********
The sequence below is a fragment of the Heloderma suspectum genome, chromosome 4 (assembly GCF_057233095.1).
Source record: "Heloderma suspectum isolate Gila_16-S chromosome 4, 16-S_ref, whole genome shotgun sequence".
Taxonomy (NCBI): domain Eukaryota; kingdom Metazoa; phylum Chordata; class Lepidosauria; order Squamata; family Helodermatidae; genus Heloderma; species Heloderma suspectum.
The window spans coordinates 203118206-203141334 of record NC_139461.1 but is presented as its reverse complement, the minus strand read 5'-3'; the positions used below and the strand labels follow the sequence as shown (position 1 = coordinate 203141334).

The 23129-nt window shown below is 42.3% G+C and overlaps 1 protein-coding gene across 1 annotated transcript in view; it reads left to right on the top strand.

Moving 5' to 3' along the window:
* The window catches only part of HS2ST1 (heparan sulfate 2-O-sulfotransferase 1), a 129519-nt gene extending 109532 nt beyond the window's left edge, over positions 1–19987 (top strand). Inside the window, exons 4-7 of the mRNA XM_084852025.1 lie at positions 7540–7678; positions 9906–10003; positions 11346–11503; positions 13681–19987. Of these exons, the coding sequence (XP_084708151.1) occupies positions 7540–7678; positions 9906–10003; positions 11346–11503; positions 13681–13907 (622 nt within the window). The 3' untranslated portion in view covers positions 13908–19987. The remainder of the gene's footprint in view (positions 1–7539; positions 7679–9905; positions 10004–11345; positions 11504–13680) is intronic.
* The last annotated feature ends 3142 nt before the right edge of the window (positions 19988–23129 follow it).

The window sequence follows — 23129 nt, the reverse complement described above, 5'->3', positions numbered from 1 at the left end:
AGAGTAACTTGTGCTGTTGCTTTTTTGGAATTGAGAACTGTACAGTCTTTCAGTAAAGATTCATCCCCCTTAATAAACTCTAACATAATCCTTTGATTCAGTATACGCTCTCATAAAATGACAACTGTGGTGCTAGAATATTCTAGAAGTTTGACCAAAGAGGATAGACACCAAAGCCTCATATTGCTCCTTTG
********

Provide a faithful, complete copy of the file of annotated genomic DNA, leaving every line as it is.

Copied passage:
The sequence below is a fragment of the Heloderma suspectum genome, chromosome 4 (assembly GCF_057233095.1).
Source record: "Heloderma suspectum isolate Gila_16-S chromosome 4, 16-S_ref, whole genome shotgun sequence".
Taxonomy (NCBI): domain Eukaryota; kingdom Metazoa; phylum Chordata; class Lepidosauria; order Squamata; family Helodermatidae; genus Heloderma; species Heloderma suspectum.
The window spans coordinates 203118206-203141334 of record NC_139461.1 but is presented as its reverse complement, the minus strand read 5'-3'; the positions used below and the strand labels follow the sequence as shown (position 1 = coordinate 203141334).

The 23129-nt window shown below is 42.3% G+C and overlaps 1 protein-coding gene across 1 annotated transcript in view; it reads left to right on the top strand.

Moving 5' to 3' along the window:
* The window catches only part of HS2ST1 (heparan sulfate 2-O-sulfotransferase 1), a 129519-nt gene extending 109532 nt beyond the window's left edge, over positions 1–19987 (top strand). Inside the window, exons 4-7 of the mRNA XM_084852025.1 lie at positions 7540–7678; positions 9906–10003; positions 11346–11503; positions 13681–19987. Of these exons, the coding sequence (XP_084708151.1) occupies positions 7540–7678; positions 9906–10003; positions 11346–11503; positions 13681–13907 (622 nt within the window). The 3' untranslated portion in view covers positions 13908–19987. The remainder of the gene's footprint in view (positions 1–7539; positions 7679–9905; positions 10004–11345; positions 11504–13680) is intronic.
* The last annotated feature ends 3142 nt before the right edge of the window (positions 19988–23129 follow it).

The window sequence follows — 23129 nt, the reverse complement described above, 5'->3', positions numbered from 1 at the left end:
AGAGTAACTTGTGCTGTTGCTTTTTTGGAATTGAGAACTGTACAGTCTTTCAGTAAAGATTCATCCCCCTTAATAAACTCTAACATAATCCTTTGATTCAGTATACGCTCTCATAAAATGACAACTGTGGTGCTAGAATATTCTAGAAGTTTGACCAAAGAGGATAGACACCAAAGCCTCATATTGCTCCTTTG